Getting Irate So That You Don't Have To

Getting Irate So That You Don't Have To

Wednesday, 9 January 2008

More Tosh From The Pollsters

I’ve blogged in the past what I think about opinion polls. I still completely refuse to believe that public opinion is anything like as volatile as the polls make out. If you back the polls, than a 13-point Labour lead in late September got turned into a 12-point Conservative one just before Christmas, which has now been cut to four points. This just cannot be.

I believe that many of these UK polls are hogwash. But, I have to admit, very few of them are talking as much gibberish as their brothers and sisters across the Atlantic were spouting last night. USA Today was reporting a 13 per cent lead for Obama over Clinton yesterday, and yet what actually happened was a two-point win for Clinton. It reminds me of the Presidential Race of 2004, in which the UK election Night programmes, guided by the exit polls, started discussions with their panellists as to why Kerry had won. A few hours later, the same people were attempting to explain Bush’s victory. To me it demonstrates the level of scepticism needed when viewing polling data.

I don’t know a great deal about how pollsters arrive at their conclusions. I appreciate it’s not as simple as going up to 100 people in the street, asking them which way they intend to vote, and giving the raw results. As well as trying to make sure they get a representative sample of the electorate, they have to take into account that some parties are habitually under-represented / under-stated in polls, that not everyone’s going to vote, the precise timing of their polling and all sorts of other factors. But even so, I do find it pretty extraordinary that they can still get things so dramatically wrong.

I still think that the thing we have to be most wary of in interpreting polls is the “tide” factor. Since Iowa, Obama has been seen as having momentum – the “cool” guy to back. I suspect that influences respondents, who, not wanting to look “out of touch” or unfashionable, tell pollsters that he’s the one they’ll vote for. Once in the polling booth, however, they tell their ballot paper how they really feel. So Obama got a polling bounce because some people wanted to convince the pollsters that they had their fingers on the political pulse, whereas actually nearly 40% of them were planning to vote Clinton all along.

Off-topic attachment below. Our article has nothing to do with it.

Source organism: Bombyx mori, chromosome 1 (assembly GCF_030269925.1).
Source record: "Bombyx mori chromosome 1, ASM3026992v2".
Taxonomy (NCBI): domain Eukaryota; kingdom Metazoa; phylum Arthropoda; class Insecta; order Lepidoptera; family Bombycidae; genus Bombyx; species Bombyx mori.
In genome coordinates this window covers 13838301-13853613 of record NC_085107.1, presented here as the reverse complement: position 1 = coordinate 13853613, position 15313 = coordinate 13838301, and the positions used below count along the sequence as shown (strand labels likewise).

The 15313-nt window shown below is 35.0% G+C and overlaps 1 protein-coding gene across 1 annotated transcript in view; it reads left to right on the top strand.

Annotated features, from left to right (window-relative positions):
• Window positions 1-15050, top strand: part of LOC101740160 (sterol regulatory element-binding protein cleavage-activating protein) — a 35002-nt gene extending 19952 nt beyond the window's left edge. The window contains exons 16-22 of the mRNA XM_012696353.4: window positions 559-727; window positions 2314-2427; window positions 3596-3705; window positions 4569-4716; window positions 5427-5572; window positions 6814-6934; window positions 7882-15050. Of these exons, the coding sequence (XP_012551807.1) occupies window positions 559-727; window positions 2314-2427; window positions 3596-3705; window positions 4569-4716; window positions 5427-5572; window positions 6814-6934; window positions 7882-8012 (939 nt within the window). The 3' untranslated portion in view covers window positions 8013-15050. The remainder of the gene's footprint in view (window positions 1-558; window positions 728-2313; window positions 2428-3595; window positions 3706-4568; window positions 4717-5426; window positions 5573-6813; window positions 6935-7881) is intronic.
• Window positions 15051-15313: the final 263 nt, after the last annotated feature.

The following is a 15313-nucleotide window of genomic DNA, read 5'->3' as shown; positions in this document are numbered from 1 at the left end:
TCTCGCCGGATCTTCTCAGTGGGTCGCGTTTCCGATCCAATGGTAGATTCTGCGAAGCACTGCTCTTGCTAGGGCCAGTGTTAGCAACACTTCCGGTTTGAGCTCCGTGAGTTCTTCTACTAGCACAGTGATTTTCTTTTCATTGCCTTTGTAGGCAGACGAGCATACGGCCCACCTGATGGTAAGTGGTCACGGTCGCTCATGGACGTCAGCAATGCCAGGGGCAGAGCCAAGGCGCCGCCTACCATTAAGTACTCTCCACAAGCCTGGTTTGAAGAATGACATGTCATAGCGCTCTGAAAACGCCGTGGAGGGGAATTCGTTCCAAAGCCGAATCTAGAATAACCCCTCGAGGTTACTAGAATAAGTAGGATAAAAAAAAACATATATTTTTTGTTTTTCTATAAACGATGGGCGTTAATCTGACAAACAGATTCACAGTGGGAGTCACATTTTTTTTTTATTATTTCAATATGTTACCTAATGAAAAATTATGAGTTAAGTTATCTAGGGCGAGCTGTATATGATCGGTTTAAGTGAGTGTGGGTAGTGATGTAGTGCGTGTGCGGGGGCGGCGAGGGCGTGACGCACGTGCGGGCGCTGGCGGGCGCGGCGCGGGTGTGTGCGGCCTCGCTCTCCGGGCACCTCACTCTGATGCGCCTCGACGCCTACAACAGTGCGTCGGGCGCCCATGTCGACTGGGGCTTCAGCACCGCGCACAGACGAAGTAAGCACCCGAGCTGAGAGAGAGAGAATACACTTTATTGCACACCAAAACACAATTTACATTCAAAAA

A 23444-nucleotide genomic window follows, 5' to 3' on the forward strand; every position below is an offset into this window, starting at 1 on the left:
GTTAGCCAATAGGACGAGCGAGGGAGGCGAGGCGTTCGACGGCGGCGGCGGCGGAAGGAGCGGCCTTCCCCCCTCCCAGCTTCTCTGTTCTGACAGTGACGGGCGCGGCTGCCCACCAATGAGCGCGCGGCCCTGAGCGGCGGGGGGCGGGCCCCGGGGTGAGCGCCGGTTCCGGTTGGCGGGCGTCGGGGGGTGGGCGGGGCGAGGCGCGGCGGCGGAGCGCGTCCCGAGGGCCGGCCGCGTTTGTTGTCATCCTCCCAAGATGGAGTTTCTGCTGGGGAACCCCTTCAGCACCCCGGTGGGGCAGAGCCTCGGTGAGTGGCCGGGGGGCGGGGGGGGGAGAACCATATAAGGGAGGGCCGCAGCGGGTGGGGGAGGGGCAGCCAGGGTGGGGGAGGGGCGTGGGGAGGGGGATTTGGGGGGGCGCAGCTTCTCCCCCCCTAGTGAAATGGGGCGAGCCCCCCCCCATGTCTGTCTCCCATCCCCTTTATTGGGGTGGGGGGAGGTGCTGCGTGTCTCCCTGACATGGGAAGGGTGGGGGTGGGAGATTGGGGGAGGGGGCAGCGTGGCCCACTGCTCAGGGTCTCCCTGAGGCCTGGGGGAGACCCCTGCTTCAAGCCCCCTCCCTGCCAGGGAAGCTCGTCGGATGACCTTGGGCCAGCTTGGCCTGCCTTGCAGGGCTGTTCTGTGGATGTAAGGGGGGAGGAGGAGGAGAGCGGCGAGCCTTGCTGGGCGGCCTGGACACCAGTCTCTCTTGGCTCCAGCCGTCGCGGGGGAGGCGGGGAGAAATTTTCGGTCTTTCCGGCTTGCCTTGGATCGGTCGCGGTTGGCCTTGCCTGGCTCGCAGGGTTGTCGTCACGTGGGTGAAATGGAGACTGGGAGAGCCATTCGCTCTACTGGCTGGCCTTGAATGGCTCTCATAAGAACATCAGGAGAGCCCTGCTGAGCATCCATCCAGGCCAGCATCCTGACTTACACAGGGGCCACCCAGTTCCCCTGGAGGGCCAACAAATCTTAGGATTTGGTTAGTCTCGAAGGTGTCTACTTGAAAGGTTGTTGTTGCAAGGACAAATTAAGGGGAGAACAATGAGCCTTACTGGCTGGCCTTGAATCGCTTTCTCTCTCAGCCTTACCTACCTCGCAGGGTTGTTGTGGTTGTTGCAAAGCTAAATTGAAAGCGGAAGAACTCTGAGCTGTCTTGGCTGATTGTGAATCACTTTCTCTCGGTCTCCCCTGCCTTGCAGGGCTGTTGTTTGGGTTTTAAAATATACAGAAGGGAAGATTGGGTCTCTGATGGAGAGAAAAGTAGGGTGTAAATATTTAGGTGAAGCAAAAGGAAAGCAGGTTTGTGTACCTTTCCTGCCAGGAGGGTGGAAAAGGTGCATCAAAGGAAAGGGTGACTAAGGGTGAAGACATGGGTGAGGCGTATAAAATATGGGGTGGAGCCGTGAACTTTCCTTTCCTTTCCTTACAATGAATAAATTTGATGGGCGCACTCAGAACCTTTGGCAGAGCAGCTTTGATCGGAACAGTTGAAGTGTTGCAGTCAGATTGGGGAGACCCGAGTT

However much I criticise the pollsters, I have to say that they’re far better at the job than I ever managed in my one attempt at polling. On the day of the 1979 General Election, aged 14, I decided to do some polling of my own. I marched out into the street, clipboard in hand, and then walked around for ages, looking for someone who looked “nice” so that I could ask them whom they’d voted for. Finally I plucked up the courage, and asked someone who, quite understandably, didn’t want to discuss politics with a spotty teenager. At that point I decided it was all a waste of time, and retreated home, tail between legs, to watch the result unfold on telly (actually, when I found out the nothing would become clear until about 2 in the morning, I think I just went to bed). So according to the first ever (and only) Womble On Tour Opinion Poll, the 1979 General Election was a nil-nil draw.

For interest, and to underlined the volatility of the UK polling market at present, I’ve updated my graph showing the results of all polls since the start of September.

1 comment:

Mrs Smallprint said...

It was always going to be tough being a 14 year old womble with a political bent.